Many Americans consider Iran to be a psychopathically violent nation that would be willing to commit suicide in order to kill as many Americans as possible. The statistics behind historical Iranian US relations do not support this view.
By George “Ghost F**ker” Will
A plurality of Americans believe that Iran is an irrational, suicide-bound regime that would use nuclear-weapons up in this bitch, given the chance. But is this belief supported by an Iranian history of violence? Is Iran really a bunch of stone-cold killaz or, alternatively, are these bitchez just yanking our nizzos?
If Iran is truly as wicked hardcore as Americans claim, they should have a history with a serious mutha f***in’ body count. However, when you examine Iran’s history, it becomes painfully obvious that Iran, in fact, has a p***y for ballz. Despite the incendiary rhetoric of its leaders, Iran, when comparing their body count to that of the United States, just be lookin’ like some candy-ass bitchez.
Conversely, a serious examination of American historical interaction with Iran reveals the US actually possesses grenades for balls that will indeed get your mouf blowed up when you suck them. Let’s look at the numbers.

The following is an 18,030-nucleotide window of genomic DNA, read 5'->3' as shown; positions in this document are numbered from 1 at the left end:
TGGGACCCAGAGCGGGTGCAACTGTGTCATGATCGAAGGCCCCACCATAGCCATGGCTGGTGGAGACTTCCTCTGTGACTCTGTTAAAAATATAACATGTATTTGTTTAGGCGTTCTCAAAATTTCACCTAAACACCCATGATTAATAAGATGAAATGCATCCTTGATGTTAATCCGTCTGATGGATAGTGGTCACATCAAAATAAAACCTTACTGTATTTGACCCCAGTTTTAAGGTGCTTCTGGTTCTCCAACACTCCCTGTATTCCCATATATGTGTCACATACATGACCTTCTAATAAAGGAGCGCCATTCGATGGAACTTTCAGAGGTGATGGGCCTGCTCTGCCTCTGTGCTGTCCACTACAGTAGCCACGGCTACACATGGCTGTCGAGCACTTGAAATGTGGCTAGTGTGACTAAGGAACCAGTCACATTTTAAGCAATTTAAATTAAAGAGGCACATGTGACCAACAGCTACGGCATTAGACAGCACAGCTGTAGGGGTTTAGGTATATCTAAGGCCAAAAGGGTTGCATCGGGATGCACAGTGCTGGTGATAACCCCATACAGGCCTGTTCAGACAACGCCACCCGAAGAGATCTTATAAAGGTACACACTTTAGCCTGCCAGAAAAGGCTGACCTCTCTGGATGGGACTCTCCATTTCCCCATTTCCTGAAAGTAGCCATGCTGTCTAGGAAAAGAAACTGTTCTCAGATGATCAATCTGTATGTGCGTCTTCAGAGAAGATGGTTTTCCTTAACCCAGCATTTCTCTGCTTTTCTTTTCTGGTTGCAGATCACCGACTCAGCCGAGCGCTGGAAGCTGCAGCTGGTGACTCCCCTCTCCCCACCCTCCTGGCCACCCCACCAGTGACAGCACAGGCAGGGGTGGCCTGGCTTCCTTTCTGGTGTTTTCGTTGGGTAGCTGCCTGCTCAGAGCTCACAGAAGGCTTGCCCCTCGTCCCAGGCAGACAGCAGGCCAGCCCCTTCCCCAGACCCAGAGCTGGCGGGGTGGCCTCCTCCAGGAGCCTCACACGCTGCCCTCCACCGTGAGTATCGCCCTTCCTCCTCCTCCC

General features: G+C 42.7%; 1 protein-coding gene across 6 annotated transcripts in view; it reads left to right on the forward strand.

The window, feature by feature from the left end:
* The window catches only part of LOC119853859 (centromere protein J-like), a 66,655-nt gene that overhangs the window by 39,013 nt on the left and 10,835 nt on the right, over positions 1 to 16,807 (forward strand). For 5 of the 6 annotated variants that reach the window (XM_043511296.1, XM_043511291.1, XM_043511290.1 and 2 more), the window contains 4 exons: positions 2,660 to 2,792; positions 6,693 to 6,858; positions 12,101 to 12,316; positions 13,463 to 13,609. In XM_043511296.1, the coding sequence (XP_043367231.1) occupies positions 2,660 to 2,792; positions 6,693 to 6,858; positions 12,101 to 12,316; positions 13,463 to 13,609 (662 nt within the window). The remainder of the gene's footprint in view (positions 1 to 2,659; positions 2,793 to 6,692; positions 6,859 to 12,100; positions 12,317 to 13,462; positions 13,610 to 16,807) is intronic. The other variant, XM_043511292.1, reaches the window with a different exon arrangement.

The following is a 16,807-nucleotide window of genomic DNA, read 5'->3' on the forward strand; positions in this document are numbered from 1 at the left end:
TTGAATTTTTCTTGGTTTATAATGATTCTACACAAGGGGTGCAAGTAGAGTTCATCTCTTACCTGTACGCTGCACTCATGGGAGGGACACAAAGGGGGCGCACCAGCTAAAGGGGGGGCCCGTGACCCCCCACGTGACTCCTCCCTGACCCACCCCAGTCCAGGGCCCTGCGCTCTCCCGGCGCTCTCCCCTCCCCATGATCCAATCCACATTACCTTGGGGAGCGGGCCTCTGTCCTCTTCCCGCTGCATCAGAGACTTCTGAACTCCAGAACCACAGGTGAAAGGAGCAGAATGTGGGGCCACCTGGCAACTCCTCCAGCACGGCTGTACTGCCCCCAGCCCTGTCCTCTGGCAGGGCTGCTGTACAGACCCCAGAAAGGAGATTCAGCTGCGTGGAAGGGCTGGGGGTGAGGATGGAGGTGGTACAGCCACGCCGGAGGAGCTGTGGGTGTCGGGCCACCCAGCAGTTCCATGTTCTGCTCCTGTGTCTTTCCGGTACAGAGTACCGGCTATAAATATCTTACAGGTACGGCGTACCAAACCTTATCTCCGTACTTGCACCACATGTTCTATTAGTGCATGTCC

IRAN VERSUS THE US:
Will the real HARDCORE gangstas please stand up?
NUMBER OF AMERICAN Civilians KILLED IN IRANIAN ATTACKS ON THE US = 0
NUMBER OF IRANIAN CIVILIANS KILLED IN US ATTACKS ON IRAN = 290
- Iran Air Flight 655 was a civilian jet airliner shot down by U.S. missiles on July 3, 1988, over the Strait of Hormuz, toward the end of the Iran–Iraq War. The aircraft, an Airbus A300B2-203 operated by Iran Air, was flying from Bandar Abbas, Iran, to Dubai, United Arab Emirates, over Iran’s territorial waters in the Persian Gulf on its usual flight path when it was destroyed by the United States Navy guided-missile cruiser USS Vincennes (CG-49), killing all 290 passengers and crew aboard.